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Dive on the HMCS Yukon by Bryce & Greg Porter:
At 7:00am on August 2, 2000 my son Bryce and I arrived at a Dive Connections Incorporated (DCI) scuba dock in San Diego.  Also known by the boat's name of One-eyed-Jacks and the website ...  I wouldn't recommend them as they had minimal equipment for rental and the boat was marginally sized and marginally equipped at best.  The staff was friendly, however, and were accomodating and helpful.  A better choice  would be Blue Escape (used by Dan Funck in the past) or Lois Ann.  Neither of these boats were diving the Yukon the day I had available.  All of San Diego's major dive boats are featured at 

The HMCS Yukon is a 365 foot Canadian Destroyer  that was purchased by a nonprofit diving organization, towed to San Diego, rendered environmentally safe, stripped of wiring and other snags (superstructure left intact) and sunk in 100' of water a mile and a half off the coast of San Diego on July 14, 2000.  It rests on it's port side with decks facing the open ocean.  There is some talk of righting the ship using tugboats.  For more detail on the ship and it's history see

The two tank dive cost $65 and included 2 tanks, weights & belt.  Wetsuits were $10.  Bryce rented his BC & regulator for $10 each.  The boat trip was only about 10-15 minutes as the ship is only a mile and a half offshore directly West of Sea World.  The sea was calm and surface temp was about 69 degrees.  Two huge yellow bouys define the location of the Bow and Stern.  The bouys can easily be seen from shore.  The first dive was at the stern, which is slightly deeper than the bow.  It was low tide and, as a result, the sand under the stern was at 97 feet... at high tide they say the depth is about 111.  At 97 feet the temp was a surprisingly warm 64 degrees, visibilitiy was 15-20 feet, and was reported to have been 30-35 4 days earlier.  From what I've heard 15-25 is average for the San Diego area.  The ship will eventually be covered with ocean life, which many folks are looking forward to.  I enjoyed seeing it without silt deposits and with control knobs still turnable.  Highlights were the deck guns  , peering in the control room, spinning the 5 foot radar thingy, swimming next to the huge (20' diameter ?) propeller, and having the surge almost suck me into one of the many holes cut in the deck and sides for easy access by wreck-certified divers.  Bryce's rented wetsuit was marginal (poor selection available) so he opted to sit out the second dive, which was actually his plan from the start - I was really glad that he did the first dive with me.  Surprisingly the 2nd dive (after an hour of surface time) was colder with 58 degrees recorded at 84 feet.  Before the dive I'd been told that average temperatures at depth were 50 to 58 degrees.  Aside from a few small sea bass, no other sea life was seen.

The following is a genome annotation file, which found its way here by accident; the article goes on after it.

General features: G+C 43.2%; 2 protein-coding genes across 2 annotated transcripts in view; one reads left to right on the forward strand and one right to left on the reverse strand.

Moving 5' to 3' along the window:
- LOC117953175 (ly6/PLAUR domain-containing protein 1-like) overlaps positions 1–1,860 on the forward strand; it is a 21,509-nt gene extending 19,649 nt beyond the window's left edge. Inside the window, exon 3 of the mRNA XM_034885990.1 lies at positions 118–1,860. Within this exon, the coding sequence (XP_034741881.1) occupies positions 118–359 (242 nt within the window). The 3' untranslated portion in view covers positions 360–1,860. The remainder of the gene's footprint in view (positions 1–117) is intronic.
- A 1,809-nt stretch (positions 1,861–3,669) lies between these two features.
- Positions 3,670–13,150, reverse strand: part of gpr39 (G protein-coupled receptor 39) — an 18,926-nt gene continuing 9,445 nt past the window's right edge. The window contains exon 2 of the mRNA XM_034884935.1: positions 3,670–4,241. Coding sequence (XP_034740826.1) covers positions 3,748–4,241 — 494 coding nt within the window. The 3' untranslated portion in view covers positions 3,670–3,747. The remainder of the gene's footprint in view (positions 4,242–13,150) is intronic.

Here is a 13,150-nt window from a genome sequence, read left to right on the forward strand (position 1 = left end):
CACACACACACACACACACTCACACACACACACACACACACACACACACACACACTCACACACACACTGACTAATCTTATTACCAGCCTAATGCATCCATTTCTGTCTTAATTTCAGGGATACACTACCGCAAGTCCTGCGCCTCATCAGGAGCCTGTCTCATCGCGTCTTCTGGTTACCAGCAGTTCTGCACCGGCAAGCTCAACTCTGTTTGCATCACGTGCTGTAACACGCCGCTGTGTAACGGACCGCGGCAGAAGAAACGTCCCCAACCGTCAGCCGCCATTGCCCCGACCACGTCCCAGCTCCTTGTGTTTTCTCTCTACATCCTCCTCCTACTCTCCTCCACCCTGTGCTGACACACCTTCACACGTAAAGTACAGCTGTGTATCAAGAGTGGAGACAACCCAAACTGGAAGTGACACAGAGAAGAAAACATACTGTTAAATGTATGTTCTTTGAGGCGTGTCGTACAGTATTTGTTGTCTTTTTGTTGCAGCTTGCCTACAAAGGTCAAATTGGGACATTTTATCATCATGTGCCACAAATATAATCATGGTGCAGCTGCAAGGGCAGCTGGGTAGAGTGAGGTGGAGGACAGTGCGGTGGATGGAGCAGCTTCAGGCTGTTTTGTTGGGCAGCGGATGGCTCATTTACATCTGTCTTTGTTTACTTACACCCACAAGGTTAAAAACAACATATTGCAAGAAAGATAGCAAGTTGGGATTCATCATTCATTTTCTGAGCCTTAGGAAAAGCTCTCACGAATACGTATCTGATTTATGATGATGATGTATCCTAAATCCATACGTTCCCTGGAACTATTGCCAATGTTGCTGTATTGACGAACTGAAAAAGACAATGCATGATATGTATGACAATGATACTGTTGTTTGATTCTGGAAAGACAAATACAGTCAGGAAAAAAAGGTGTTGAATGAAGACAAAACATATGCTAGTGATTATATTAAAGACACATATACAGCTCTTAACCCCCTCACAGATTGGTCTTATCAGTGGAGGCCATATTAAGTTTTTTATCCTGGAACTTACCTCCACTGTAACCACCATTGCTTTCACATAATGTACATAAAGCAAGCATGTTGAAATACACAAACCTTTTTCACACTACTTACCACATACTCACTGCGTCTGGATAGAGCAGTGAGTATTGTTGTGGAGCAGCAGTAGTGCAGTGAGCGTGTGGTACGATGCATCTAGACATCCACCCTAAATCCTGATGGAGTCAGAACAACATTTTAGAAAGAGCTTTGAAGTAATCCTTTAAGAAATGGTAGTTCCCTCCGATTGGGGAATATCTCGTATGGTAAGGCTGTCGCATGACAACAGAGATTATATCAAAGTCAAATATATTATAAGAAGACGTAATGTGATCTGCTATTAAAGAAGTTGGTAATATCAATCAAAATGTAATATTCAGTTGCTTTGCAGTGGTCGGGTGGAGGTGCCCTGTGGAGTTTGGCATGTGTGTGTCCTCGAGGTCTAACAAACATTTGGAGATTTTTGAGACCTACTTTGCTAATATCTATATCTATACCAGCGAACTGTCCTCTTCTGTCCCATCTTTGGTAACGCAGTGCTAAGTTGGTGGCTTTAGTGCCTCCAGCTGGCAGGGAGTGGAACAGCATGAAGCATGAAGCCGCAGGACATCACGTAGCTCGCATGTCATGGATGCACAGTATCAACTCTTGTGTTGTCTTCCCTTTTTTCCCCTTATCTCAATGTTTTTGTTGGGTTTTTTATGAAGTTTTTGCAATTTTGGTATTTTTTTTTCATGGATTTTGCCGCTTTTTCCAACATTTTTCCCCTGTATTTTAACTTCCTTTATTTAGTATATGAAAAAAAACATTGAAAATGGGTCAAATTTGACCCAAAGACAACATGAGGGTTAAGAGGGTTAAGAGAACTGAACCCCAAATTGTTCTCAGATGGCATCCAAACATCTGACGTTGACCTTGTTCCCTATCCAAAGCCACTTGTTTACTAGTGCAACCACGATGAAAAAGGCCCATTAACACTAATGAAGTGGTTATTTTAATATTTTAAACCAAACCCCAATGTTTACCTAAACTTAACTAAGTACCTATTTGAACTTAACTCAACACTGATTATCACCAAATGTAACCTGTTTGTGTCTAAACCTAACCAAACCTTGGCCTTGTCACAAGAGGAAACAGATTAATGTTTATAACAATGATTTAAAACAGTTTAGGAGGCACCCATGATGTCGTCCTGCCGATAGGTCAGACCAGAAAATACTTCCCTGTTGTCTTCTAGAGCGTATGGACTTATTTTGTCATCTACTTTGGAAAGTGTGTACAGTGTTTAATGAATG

While topside Bryce met a boatload (no pun intended) of Navy Seals who showed up to dive and strategize the potential righting of the ship.   We arrived back at the dock at 11:15am.  Still plenty of time go shopping at Seaport Village and Horton Plaza.

I'd like to dive the Yukon again - it was well worth the time and effort.  Hope y'all enjoy the pictures - all taken with the club's dive camera.